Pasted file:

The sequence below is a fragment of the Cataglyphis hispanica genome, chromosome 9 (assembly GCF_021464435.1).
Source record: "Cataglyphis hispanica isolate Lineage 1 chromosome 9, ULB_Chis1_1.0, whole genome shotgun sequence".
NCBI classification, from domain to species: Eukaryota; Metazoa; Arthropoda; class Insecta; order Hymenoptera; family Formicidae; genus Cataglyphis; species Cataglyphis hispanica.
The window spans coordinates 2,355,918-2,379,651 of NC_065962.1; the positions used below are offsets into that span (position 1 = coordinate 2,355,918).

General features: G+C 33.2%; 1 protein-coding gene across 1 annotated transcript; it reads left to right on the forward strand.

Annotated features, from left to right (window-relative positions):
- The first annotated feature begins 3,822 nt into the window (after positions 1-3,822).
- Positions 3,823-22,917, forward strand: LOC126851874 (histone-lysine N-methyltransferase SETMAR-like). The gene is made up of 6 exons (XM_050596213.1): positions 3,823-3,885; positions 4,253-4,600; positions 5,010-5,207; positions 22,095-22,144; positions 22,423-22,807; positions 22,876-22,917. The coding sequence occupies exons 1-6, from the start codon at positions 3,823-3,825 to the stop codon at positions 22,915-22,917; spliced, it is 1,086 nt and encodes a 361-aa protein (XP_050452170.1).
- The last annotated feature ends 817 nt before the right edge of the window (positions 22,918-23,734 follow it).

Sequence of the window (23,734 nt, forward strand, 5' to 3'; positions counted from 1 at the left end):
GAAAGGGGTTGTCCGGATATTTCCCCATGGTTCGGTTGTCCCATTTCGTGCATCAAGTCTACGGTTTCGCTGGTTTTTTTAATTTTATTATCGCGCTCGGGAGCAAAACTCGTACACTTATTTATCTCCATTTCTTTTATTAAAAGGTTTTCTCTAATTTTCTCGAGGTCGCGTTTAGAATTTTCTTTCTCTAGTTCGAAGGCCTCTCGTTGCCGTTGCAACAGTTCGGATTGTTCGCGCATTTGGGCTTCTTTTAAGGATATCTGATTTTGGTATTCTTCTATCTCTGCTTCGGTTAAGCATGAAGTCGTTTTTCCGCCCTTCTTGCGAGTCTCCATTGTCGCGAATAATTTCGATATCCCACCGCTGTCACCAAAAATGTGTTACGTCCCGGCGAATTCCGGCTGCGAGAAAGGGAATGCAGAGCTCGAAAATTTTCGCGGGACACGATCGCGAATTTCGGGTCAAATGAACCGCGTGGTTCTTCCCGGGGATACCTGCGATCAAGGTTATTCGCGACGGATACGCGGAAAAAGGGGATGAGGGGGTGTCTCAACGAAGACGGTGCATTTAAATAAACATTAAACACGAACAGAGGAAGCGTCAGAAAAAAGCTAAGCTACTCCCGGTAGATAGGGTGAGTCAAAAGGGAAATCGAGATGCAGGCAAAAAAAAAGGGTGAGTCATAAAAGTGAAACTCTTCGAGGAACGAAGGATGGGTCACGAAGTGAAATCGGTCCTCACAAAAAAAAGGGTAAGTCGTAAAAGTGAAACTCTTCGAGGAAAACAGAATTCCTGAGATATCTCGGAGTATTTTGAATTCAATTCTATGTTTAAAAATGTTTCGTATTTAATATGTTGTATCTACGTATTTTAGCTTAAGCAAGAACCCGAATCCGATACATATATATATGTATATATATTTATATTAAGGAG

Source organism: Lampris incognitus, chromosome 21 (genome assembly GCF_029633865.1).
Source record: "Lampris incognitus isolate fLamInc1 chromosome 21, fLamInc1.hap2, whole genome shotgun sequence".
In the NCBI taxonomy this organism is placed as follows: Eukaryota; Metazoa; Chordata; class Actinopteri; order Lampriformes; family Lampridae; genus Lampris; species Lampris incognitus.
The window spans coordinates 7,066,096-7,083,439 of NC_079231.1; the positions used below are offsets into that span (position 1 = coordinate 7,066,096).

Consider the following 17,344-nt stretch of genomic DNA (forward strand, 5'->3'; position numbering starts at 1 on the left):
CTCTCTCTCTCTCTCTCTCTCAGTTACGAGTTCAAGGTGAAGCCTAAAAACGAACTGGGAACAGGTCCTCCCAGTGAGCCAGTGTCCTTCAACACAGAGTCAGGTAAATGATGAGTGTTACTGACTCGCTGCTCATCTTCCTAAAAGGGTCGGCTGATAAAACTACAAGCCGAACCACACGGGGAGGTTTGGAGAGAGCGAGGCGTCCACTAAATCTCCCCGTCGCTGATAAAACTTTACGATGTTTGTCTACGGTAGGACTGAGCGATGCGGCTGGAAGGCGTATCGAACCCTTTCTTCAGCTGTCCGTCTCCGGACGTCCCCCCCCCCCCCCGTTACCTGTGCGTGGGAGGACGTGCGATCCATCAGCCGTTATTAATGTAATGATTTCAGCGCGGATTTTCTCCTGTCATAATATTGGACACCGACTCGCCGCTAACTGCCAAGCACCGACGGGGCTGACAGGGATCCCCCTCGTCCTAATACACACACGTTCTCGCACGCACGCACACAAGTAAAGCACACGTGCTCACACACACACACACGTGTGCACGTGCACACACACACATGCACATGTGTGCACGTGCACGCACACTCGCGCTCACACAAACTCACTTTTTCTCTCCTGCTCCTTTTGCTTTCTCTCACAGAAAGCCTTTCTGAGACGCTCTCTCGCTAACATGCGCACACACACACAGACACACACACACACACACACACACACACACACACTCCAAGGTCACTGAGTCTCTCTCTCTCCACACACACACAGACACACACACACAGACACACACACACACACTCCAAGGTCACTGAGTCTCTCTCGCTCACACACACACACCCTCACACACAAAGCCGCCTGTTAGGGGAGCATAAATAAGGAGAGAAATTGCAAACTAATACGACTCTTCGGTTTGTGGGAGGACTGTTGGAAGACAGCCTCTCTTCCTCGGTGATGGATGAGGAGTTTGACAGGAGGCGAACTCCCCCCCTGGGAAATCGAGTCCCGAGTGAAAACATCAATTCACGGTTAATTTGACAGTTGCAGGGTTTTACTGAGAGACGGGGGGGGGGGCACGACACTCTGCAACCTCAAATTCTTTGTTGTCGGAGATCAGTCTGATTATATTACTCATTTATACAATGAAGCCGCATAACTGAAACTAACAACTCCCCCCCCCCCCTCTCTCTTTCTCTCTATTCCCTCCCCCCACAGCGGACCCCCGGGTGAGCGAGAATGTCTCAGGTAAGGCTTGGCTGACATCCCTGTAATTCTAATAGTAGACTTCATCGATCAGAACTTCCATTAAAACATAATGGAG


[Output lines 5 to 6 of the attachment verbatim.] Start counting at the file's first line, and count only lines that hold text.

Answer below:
General features: G+C 33.2%; 1 protein-coding gene across 1 annotated transcript; it reads left to right on the forward strand.

Annotated features, from left to right (window-relative positions):